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BEND, Ore. (AP) — A future Central Oregon attraction may not be another craft brewery, but a marijuana grow site where tourists can pick up samples and see how the formerly illegal cannabis plant is cultivated.
Portland will likely be the primary destination for marijuana tourism in Oregon, but Bend and Central Oregon could also see an influx with visitors combining their trips to grow sites with other amenities the region has to offer. The ability for tour companies to operate and offer something like the Bend Ale Trail or a vineyard-style tour is contingent on rulemaking currently being considered by the Oregon Liquor Control Commission and state legislators.
"Tourism will be part of this new marijuana economy," said Tom Towslee, a spokesman for the OLCC. "Just exactly what that's going to look like remains to be seen."
Recreational growers won't be able to obtain licenses from the OLCC until early 2016, and storefronts selling recreational pot aren't expected to begin operating until late 2016. Oregon lawmakers are still debating legislation that is expected to tweak Measure 91, which legalized pot in Oregon and will go into effect on July 1.
Although still nascent in Colorado and Washington, marijuana tourism has taken off since those states legalized recreational pot. Medical and recreational shops in Colorado sold about $700 million worth of marijuana in 2014, according to data from the Colorado Department of Revenue. Last year was the first for recreational sales in addition to medical. That translated into about $76 million in tax revenue in 2014 for Colorado.
In Colorado and Washington, lavish tours can be purchased to visit growing facilities with a minibus or limousine picking customers up from the airport.
Some of the additional options include cannabis cooking classes or a "cannabis-friendly" acrylic painting class and other workshops.
Kush Tourism LLC, a company based in Seattle, offers a tour of one of the largest allowable growing facilities licensed by the state located in Seattle. The building encompasses 21,000 square feet and 3,000 marijuana plants.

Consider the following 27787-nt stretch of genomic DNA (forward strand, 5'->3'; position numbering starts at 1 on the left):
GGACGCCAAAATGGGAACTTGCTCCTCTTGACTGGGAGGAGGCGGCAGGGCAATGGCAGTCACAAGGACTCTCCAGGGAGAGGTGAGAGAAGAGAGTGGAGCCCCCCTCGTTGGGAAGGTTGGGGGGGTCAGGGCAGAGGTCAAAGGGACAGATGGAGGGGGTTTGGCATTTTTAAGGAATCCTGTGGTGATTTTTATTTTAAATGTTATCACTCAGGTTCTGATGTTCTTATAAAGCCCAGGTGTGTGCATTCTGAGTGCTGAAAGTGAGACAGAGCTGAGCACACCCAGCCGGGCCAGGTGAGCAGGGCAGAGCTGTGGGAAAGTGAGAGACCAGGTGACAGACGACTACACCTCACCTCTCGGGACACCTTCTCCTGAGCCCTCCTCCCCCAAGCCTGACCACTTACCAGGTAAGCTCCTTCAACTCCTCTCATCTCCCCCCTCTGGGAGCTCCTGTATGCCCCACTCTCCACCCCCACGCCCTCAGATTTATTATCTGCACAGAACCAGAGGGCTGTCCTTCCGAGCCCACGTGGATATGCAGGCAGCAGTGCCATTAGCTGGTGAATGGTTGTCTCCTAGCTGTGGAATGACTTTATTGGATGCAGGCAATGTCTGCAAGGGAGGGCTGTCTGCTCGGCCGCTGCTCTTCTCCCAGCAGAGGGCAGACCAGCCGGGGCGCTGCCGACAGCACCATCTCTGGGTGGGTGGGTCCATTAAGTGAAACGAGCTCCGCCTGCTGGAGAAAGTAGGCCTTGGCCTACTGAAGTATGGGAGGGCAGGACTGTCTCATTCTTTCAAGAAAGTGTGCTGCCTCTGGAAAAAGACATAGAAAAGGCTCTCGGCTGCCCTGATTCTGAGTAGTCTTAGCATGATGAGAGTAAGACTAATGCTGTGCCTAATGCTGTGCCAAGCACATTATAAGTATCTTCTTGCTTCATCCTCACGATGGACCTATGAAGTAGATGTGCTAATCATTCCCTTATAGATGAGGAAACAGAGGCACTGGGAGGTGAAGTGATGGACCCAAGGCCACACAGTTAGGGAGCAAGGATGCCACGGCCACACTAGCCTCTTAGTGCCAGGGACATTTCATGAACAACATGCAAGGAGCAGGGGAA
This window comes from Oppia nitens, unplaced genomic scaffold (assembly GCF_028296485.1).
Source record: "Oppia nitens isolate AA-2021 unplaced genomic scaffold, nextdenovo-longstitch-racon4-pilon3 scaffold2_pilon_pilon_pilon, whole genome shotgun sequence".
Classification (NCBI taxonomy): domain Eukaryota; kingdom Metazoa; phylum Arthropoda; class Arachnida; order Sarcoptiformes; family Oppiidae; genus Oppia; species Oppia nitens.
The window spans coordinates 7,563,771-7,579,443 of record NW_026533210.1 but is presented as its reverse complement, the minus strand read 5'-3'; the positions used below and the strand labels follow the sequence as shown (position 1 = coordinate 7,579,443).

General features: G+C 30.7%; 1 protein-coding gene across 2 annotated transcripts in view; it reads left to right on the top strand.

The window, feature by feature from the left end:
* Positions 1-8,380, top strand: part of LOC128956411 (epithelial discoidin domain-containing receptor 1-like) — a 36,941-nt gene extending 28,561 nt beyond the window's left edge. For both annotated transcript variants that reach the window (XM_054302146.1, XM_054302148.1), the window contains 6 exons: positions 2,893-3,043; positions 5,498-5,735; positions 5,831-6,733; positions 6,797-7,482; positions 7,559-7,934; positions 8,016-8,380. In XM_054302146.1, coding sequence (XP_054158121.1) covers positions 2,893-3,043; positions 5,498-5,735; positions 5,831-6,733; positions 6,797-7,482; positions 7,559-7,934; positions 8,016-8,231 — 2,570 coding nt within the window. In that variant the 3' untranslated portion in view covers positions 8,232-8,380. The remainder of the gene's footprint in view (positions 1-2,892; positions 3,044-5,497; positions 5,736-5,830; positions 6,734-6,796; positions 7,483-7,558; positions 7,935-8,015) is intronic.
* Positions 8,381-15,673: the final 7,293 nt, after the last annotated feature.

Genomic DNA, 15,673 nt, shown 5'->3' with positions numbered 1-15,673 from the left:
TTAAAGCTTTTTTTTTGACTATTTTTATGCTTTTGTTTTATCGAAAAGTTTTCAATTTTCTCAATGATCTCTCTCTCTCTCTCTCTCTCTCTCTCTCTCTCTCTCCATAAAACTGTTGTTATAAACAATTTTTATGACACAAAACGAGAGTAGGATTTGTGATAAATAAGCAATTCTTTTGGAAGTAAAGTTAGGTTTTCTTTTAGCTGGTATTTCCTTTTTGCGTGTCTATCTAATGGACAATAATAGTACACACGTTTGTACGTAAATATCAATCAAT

Chase Nobles, founder and co-owner of the company, said Oregon is on his radar and Kush Tourism is already exploring potential tours and lodging here.
"We are full steam ahead for Portland specifically and all of Oregon in general," said Nobles.
Nobles said the tours his company offers have had customers from Iceland, Switzerland, New Zealand and Russia. Many come from the East Coast as well, he said.
"Tours are happening every day of the week sometimes," Nobles said. "We're doing tours constantly.
"It's just really exciting that we're at the forefront of this whole movement and creating what the future is going to look like."
While Central Oregon may be a location for large commercial growing operations, a major selling point could be production on a smaller, "craft" scale, similar to the breweries the region is known for.
"It's quickly going to become like breweries in Central Oregon and become a tourist thing," said Joseph Escobar, a medical marijuana grower.
Escobar, who started Pangaea Organics more than a year ago, grows for 16 patients through the Oregon Health Authority. Although the company will always grow for medical purposes, Escobar said he and his business partner have discussed selling recreational marijuana. It depends, however, on what recreational licensing will ultimately entail.